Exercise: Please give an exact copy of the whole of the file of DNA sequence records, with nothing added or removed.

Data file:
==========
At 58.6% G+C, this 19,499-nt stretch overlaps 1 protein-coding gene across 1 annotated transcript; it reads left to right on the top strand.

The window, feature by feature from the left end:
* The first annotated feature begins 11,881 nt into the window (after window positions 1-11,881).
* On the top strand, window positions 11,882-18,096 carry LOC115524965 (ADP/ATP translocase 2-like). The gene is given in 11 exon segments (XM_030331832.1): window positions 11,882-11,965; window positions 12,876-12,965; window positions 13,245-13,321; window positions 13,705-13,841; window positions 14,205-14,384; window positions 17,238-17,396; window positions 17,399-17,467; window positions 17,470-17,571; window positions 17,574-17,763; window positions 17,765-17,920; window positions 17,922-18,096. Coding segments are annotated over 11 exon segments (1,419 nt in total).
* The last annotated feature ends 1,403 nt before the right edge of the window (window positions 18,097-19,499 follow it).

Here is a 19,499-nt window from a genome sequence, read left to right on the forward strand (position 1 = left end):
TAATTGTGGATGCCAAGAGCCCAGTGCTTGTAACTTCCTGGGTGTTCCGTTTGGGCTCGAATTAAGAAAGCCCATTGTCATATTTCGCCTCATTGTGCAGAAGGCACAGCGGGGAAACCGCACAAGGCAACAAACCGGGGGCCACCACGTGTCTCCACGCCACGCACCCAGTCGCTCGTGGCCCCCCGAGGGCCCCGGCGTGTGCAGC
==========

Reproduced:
At 58.6% G+C, this 19,499-nt stretch overlaps 1 protein-coding gene across 1 annotated transcript; it reads left to right on the top strand.

The window, feature by feature from the left end:
* The first annotated feature begins 11,881 nt into the window (after window positions 1-11,881).
* On the top strand, window positions 11,882-18,096 carry LOC115524965 (ADP/ATP translocase 2-like). The gene is given in 11 exon segments (XM_030331832.1): window positions 11,882-11,965; window positions 12,876-12,965; window positions 13,245-13,321; window positions 13,705-13,841; window positions 14,205-14,384; window positions 17,238-17,396; window positions 17,399-17,467; window positions 17,470-17,571; window positions 17,574-17,763; window positions 17,765-17,920; window positions 17,922-18,096. Coding segments are annotated over 11 exon segments (1,419 nt in total).
* The last annotated feature ends 1,403 nt before the right edge of the window (window positions 18,097-19,499 follow it).

Here is a 19,499-nt window from a genome sequence, read left to right on the forward strand (position 1 = left end):
TAATTGTGGATGCCAAGAGCCCAGTGCTTGTAACTTCCTGGGTGTTCCGTTTGGGCTCGAATTAAGAAAGCCCATTGTCATATTTCGCCTCATTGTGCAGAAGGCACAGCGGGGAAACCGCACAAGGCAACAAACCGGGGGCCACCACGTGTCTCCACGCCACGCACCCAGTCGCTCGTGGCCCCCCGAGGGCCCCGGCGTGTGCAGC